The Celtics added offensive firepower and defensive savvy to their roster this season. But so far, they have been misfiring and out of synch.
A 99-88 loss to the Milwaukee Bucks Friday night was the Celtics’ second successive double-figure defeat. And unlike in their first game, a 120-107 result at Miami on Tuesday, the Celtics failed to produce a late rally that could have kept the crowd for the home opener interested.
“There’s a lot of things,” guard Rajon Rondo said of the Celtics’ struggles. “We’ve just got to start somewhere, and that’s the good thing about the league — we can start tomorrow.”
The Celtics, who face the Wizards Saturday night in Washington, again performed well below their potential for most of the contest, lacking cohesion and continuity. The starters struggled and the work-in-progress bench failed to provide a spark as the Celtics lost their first home opener since a 91-87 defeat against New Orleans Nov. 1, 2006.
“I don’t see the urgency yet,” coach Doc Rivers said. “At times, I think we thought we would show up, because we have a lot of players on the team, that would mean we would win. And when you make this many changes, I think our guys have to understand you have to invest into the team to become a team. And I don’t think we’ve done that yet. I think we will. I think guys, their minds — their spirit is right — we’ve got to get the minds right, too.”
The Celtics held an early lead, but after being outscored, 8-0, over a 1:25 span late in the first quarter, they never regained the advantage.
Jeff Green’s steal and layup tied the score, 18-18, with 2:37 to go in the first. Then, Milwaukee went on a 24-6 run spanning the first and second quarters, forcing the Celtics to play catch-up the rest of the way.
At halftime, Kevin Garnett had 4 points and Paul Pierce was scoreless from the field.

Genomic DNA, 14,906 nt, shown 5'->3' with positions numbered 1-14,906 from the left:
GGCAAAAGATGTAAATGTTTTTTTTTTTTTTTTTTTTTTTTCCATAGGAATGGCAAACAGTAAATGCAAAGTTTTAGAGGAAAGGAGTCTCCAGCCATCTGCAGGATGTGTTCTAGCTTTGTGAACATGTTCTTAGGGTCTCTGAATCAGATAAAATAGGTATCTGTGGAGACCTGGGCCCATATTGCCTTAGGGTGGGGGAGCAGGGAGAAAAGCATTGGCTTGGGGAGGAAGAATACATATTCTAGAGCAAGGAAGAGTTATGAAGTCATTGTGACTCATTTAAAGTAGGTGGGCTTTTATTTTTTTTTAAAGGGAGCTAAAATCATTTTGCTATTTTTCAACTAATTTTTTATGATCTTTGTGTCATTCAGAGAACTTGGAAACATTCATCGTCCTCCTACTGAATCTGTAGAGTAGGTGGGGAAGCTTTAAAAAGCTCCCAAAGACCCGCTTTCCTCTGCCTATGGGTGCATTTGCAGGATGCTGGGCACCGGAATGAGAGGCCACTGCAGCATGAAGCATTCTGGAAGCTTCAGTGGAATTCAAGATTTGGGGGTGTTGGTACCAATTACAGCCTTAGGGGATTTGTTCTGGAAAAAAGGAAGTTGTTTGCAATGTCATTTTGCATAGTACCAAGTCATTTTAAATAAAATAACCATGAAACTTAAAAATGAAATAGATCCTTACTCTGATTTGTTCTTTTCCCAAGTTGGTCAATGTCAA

After trailing, 46-30, at halftime, the Celtics rallied somewhat in the third quarter.
“I wasn’t worried about the score,” Rivers said. “I was coaching a lot of things. I was trying to get us to be consistent in some of our coverages defensively, which we really never did. I was, in timeouts, saying, ‘Three passes,’ which I haven’t had to say in five years, probably. ‘Just make three passes, please.’ And then I was starting to look at minutes, because I’m fully aware we play tomorrow.”
Garnett scored 10 points in the opening 4:58 of the second half. His post play helped get the Celtics into the bonus early in the third quarter. And the Celtics’ increased defensive aggressiveness led to transition scores, two Rondo free throws cutting the deficit to 60-46 with 6:25 left in the quarter.
But after Garnett went to the bench, the Celtics failed to penetrate and seemed to lose their defensive intensity. Tobias Harris’s fast-break layup made the score 70-48 with 3:11 left in the third.
Then, the Celtics’ small lineup found a rhythm and Pierce finally converted his first field goal, a transition 3-pointer to cut the deficit to 72-56.
Pierce’s drive pulled the Celtics within 85-70 with 6:11 left, and Jason Terry produced his first points with a jumper 29 seconds later. But a Monta Ellis drive and Larry Sanders dunk upped the Bucks’ edge to 89-72 with 5:03 remaining. Things did not improve for the Celtics, as Terry’s pass was intercepted out of a timeout and Harris nailed a 3-pointer in transition.
Rivers sent in the reserves soon after another Sanders dunk made it 96-74 with 3:12 remaining.
“We missed a lot of open threes, a lot of open jump shots,” Rivers said. “I can live with all those shots, but then I thought we pressed after that. And that’s tough, it’s tough to do that. You’ve just got to stay and trust what we’re doing.”
Brandon Jennings (21 points, 13 assists, 6 steals in 29 minutes) was able to penetrate in Milwaukee’s half-court sets, and the Bucks capitalized on 18 turnovers to get their transition game going.
“We bobbled things all by themselves,” Rivers said. “So, one of those nights. But I still don’t like our urgency yet, honestly. And that’s on just the overall game. When you watch us play, I don’t like how we’re approaching the games. And until we do that, we’re going to struggle.
“I’m concerned all the time, but it’s early. If this was Game 30 and we were playing like this consistently, then I would be worried. If it was Game 30 and we’d been playing well and we play like this once, you live with it.”Frank Dell’Apa can be reached at firstname.lastname@example.org.